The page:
Freestyle Friday! Today we wrapped up sequence of events in reading and writing using one of my favorite sites.. @Flocabulary, works great when working on fluency, timing and expression, a little change from the standard poetry 🙂 #jmproud pic.twitter.com/mNPt3Fm9na
— Lindsay James (@lindzmj) March 23, 2018
I remember sitting in class, terrified she would call on me next. Although I could read, I struggled to make the words come out “smooth and steady.” No matter how far I sunk into my seat, imagining myself miles away, she always seemed to find me. “Amanda, it is your turn to read the next paragraph. Remember to read smooth and steady.” Before I even began to read, I felt the heat cover my face.
Thanks to Flocabulary, my students do not sink into their seats out of fear of being “called on” next. They are now excited to practice fluency through chorally reading our Flocabulary lyrics. Choral reading is when everyone reads aloud together with appropriate rate and expression. At the beginning of each vocabulary unit, before ever watching the video, we dive into our lyrics. We spend a lot of time reading the lyrics, discussing new words, and chorally reading the lyrics as a class.
Flocabulary is the perfect platform to use when developing fluency strategies for your students! As a class we read Flocabulary lyrics aloud to improve their vocabulary and reading confidence.
A new vocabulary unit begins. Students receive a printed copy of the Flocabulary lyrics. They keep the lyrics in a sheet protector in their daily take-home binder. They read the lyrics silently and highlight any unknown words.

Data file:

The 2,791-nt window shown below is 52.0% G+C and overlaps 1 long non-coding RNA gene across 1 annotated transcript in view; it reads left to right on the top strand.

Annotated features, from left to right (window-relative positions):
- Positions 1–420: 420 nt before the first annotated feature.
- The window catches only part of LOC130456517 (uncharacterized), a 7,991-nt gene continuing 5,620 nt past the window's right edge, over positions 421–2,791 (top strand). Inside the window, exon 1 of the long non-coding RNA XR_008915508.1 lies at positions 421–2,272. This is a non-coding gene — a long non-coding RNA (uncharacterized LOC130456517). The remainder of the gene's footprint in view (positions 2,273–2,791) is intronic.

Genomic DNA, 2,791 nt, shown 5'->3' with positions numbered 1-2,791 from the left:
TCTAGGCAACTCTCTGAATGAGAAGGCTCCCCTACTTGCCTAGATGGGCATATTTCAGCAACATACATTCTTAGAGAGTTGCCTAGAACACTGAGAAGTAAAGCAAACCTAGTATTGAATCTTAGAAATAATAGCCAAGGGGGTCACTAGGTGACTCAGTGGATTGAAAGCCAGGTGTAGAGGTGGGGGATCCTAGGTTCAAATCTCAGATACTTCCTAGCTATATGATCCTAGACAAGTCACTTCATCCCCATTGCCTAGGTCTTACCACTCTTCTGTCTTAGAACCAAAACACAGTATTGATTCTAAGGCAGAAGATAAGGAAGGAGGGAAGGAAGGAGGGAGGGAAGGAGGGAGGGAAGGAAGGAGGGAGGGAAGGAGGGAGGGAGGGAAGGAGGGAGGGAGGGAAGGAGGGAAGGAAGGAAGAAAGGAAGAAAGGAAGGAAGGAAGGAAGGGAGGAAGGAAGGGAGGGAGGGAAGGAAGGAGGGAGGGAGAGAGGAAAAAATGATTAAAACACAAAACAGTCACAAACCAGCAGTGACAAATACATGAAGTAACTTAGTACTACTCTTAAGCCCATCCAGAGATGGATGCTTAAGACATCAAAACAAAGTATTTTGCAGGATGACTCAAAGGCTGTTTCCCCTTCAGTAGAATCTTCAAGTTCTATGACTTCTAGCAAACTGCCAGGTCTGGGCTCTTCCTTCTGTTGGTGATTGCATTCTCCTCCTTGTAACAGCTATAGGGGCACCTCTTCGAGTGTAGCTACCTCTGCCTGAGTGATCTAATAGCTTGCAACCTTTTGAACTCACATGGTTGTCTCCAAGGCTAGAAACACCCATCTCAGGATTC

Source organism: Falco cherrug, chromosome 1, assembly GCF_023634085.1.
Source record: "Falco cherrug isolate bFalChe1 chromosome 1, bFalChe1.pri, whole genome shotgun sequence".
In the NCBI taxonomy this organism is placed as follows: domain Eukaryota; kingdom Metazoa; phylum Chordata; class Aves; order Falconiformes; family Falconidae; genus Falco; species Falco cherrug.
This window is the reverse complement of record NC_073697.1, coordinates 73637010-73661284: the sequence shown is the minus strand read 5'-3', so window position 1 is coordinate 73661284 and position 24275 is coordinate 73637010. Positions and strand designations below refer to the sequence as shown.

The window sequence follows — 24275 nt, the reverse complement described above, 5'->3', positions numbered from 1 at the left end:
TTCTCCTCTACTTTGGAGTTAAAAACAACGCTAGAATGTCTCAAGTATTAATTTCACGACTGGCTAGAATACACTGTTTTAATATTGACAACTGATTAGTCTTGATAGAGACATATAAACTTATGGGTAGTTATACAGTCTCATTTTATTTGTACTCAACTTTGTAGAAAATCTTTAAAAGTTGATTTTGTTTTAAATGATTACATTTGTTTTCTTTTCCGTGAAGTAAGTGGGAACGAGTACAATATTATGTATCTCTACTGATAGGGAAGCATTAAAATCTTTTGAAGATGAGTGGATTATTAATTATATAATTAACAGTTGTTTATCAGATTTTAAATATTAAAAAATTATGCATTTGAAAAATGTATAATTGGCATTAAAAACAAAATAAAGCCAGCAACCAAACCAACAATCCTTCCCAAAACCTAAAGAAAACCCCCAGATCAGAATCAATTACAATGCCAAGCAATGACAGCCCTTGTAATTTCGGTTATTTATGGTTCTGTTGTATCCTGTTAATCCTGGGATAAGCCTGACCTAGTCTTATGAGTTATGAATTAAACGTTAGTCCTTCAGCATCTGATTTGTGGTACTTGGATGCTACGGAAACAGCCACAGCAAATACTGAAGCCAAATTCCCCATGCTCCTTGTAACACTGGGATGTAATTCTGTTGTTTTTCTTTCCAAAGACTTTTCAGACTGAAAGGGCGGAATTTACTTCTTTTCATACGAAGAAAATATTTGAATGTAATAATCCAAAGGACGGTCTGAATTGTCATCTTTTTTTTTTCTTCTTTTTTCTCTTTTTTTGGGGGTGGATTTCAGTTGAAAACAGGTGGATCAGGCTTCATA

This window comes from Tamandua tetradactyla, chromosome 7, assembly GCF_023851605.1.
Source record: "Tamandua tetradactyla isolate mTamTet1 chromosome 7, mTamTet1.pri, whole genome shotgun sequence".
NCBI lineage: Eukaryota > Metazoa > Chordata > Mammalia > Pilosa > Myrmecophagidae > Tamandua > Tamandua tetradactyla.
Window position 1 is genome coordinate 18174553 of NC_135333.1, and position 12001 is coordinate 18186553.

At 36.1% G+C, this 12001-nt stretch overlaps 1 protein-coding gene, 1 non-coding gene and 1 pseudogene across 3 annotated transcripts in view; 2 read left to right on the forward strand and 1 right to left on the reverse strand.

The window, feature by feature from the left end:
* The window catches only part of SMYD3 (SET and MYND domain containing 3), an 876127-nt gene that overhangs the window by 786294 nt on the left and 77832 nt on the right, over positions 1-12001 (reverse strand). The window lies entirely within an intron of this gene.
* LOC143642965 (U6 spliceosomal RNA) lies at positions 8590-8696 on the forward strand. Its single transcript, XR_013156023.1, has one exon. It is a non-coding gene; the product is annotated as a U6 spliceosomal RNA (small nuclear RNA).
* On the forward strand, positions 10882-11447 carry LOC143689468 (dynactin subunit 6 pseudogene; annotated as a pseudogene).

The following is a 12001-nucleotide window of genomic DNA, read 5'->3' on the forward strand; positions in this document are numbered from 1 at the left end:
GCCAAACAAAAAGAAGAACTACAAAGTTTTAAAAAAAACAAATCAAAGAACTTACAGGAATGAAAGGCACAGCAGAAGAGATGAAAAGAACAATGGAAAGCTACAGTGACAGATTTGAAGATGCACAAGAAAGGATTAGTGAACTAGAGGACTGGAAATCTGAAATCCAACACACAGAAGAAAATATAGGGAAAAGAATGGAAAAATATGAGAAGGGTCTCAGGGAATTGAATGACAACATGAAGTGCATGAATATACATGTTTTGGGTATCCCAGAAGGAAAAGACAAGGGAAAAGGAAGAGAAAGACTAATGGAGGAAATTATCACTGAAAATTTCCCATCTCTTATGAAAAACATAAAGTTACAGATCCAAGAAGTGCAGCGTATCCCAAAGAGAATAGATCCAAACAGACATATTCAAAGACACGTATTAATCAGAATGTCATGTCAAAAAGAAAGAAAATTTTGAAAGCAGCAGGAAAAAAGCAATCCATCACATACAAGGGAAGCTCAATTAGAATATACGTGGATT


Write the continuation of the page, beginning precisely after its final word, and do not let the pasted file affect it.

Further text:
Read the lyrics aloud while modeling appropriate rate and dramatizing expression (to make the children giggle of course). Remember to stop to discuss each vocabulary word. During this lesson, project the Vocab Cards from the Flocabulary website.
Students partner up to read the lyrics and discuss context clues that help to determine the meaning of unknown words. If time permits, we all read the lyrics chorally. During this time, I observe as a formative assessment to determine my next steps. If needed, I model appropriate fluency once again.
Finally, we begin to choral read. At times I have the girls read one line, and the boys read the next line, alternating to the end of the lyrics. Other ways we choral read include each group of students reading a line. For example, group one reads line one, and group two reads line two, etc.
After we practiced choral reading, we are ready to watch the unit vocabulary video and read/rap along. I never cease to be amazed at how many of my students continue to read their lyrics while listening to the video. We study each vocabulary unit for two weeks before taking the summative unit test.
Over time, my students become confident readers, eager to volunteer to read aloud.
No matter how you group your students or what type of lesson you are teaching, students are more confident and excited to read when they are choral reading Flocabulary lyrics.
How are you using Flocabulary to improve fluency and comprehension?